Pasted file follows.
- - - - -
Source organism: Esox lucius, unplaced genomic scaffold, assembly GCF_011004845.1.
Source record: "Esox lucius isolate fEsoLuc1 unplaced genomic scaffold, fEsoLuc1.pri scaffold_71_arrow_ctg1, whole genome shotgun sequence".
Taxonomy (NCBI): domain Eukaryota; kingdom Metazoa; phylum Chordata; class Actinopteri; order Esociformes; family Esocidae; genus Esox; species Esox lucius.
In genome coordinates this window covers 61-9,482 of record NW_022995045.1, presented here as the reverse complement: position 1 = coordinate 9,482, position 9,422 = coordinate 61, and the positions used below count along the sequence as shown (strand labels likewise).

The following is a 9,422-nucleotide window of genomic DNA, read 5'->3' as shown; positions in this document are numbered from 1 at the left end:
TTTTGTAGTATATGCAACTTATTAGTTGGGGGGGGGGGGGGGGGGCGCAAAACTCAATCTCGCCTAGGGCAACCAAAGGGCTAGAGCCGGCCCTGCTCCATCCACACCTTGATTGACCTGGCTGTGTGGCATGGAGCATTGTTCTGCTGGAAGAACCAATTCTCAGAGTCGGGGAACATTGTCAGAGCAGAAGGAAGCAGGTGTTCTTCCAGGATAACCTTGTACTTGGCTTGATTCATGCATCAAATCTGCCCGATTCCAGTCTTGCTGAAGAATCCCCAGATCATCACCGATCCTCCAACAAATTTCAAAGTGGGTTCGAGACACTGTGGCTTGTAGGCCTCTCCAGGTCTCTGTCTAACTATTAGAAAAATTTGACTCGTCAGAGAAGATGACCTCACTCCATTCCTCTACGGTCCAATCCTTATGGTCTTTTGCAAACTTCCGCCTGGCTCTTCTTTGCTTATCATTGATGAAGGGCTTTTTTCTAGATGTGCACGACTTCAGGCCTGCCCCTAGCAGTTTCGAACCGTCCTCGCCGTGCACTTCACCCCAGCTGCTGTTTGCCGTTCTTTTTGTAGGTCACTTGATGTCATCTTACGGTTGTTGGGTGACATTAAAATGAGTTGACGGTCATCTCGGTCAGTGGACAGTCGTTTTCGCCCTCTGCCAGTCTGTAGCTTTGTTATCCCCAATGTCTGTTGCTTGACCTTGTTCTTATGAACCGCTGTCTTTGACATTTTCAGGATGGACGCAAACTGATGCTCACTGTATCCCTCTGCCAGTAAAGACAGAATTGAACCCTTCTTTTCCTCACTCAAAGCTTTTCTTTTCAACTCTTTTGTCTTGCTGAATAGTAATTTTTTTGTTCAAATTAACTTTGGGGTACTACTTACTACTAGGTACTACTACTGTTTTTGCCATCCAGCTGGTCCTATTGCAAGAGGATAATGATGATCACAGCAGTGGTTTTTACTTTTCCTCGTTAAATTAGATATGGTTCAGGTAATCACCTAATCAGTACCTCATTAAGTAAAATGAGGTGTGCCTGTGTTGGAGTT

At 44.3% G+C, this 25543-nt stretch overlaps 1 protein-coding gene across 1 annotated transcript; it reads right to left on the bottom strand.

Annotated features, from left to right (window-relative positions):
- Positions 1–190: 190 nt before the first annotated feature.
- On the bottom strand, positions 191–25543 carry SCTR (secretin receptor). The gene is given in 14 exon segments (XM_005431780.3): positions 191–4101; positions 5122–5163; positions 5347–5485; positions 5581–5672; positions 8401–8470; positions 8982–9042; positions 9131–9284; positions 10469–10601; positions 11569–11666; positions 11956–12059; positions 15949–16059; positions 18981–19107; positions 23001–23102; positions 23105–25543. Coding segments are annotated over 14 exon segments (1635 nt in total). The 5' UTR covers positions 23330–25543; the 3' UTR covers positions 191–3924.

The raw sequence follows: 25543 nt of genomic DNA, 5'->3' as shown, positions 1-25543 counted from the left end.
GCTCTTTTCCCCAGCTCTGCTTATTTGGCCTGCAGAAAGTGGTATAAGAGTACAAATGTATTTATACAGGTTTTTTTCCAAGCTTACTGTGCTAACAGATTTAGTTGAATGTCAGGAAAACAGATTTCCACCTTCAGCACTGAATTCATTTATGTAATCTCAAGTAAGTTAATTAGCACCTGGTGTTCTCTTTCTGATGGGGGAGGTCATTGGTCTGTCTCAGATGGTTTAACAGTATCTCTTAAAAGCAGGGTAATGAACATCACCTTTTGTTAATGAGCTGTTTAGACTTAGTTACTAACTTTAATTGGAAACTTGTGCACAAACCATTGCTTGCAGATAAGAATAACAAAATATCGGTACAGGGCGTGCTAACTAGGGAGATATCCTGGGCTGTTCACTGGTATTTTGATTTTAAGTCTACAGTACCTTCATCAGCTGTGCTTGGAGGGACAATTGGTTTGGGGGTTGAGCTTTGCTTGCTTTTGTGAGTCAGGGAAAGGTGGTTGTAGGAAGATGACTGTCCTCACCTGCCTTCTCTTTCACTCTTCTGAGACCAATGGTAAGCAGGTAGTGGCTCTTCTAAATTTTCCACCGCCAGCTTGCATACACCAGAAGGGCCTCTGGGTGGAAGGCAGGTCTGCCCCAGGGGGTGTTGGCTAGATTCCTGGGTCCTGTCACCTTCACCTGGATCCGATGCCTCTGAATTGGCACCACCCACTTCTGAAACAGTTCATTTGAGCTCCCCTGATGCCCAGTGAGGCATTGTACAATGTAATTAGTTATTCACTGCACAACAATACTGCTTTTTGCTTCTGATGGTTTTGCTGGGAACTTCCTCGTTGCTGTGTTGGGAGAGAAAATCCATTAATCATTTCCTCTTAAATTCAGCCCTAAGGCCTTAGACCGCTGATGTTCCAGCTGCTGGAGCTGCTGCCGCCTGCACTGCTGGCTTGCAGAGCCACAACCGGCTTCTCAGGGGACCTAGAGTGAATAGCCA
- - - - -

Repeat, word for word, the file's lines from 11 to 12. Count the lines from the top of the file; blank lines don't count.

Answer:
The raw sequence follows: 25543 nt of genomic DNA, 5'->3' as shown, positions 1-25543 counted from the left end.
GCTCTTTTCCCCAGCTCTGCTTATTTGGCCTGCAGAAAGTGGTATAAGAGTACAAATGTATTTATACAGGTTTTTTTCCAAGCTTACTGTGCTAACAGATTTAGTTGAATGTCAGGAAAACAGATTTCCACCTTCAGCACTGAATTCATTTATGTAATCTCAAGTAAGTTAATTAGCACCTGGTGTTCTCTTTCTGATGGGGGAGGTCATTGGTCTGTCTCAGATGGTTTAACAGTATCTCTTAAAAGCAGGGTAATGAACATCACCTTTTGTTAATGAGCTGTTTAGACTTAGTTACTAACTTTAATTGGAAACTTGTGCACAAACCATTGCTTGCAGATAAGAATAACAAAATATCGGTACAGGGCGTGCTAACTAGGGAGATATCCTGGGCTGTTCACTGGTATTTTGATTTTAAGTCTACAGTACCTTCATCAGCTGTGCTTGGAGGGACAATTGGTTTGGGGGTTGAGCTTTGCTTGCTTTTGTGAGTCAGGGAAAGGTGGTTGTAGGAAGATGACTGTCCTCACCTGCCTTCTCTTTCACTCTTCTGAGACCAATGGTAAGCAGGTAGTGGCTCTTCTAAATTTTCCACCGCCAGCTTGCATACACCAGAAGGGCCTCTGGGTGGAAGGCAGGTCTGCCCCAGGGGGTGTTGGCTAGATTCCTGGGTCCTGTCACCTTCACCTGGATCCGATGCCTCTGAATTGGCACCACCCACTTCTGAAACAGTTCATTTGAGCTCCCCTGATGCCCAGTGAGGCATTGTACAATGTAATTAGTTATTCACTGCACAACAATACTGCTTTTTGCTTCTGATGGTTTTGCTGGGAACTTCCTCGTTGCTGTGTTGGGAGAGAAAATCCATTAATCATTTCCTCTTAAATTCAGCCCTAAGGCCTTAGACCGCTGATGTTCCAGCTGCTGGAGCTGCTGCCGCCTGCACTGCTGGCTTGCAGAGCCACAACCGGCTTCTCAGGGGACCTAGAGTGAATAGCCA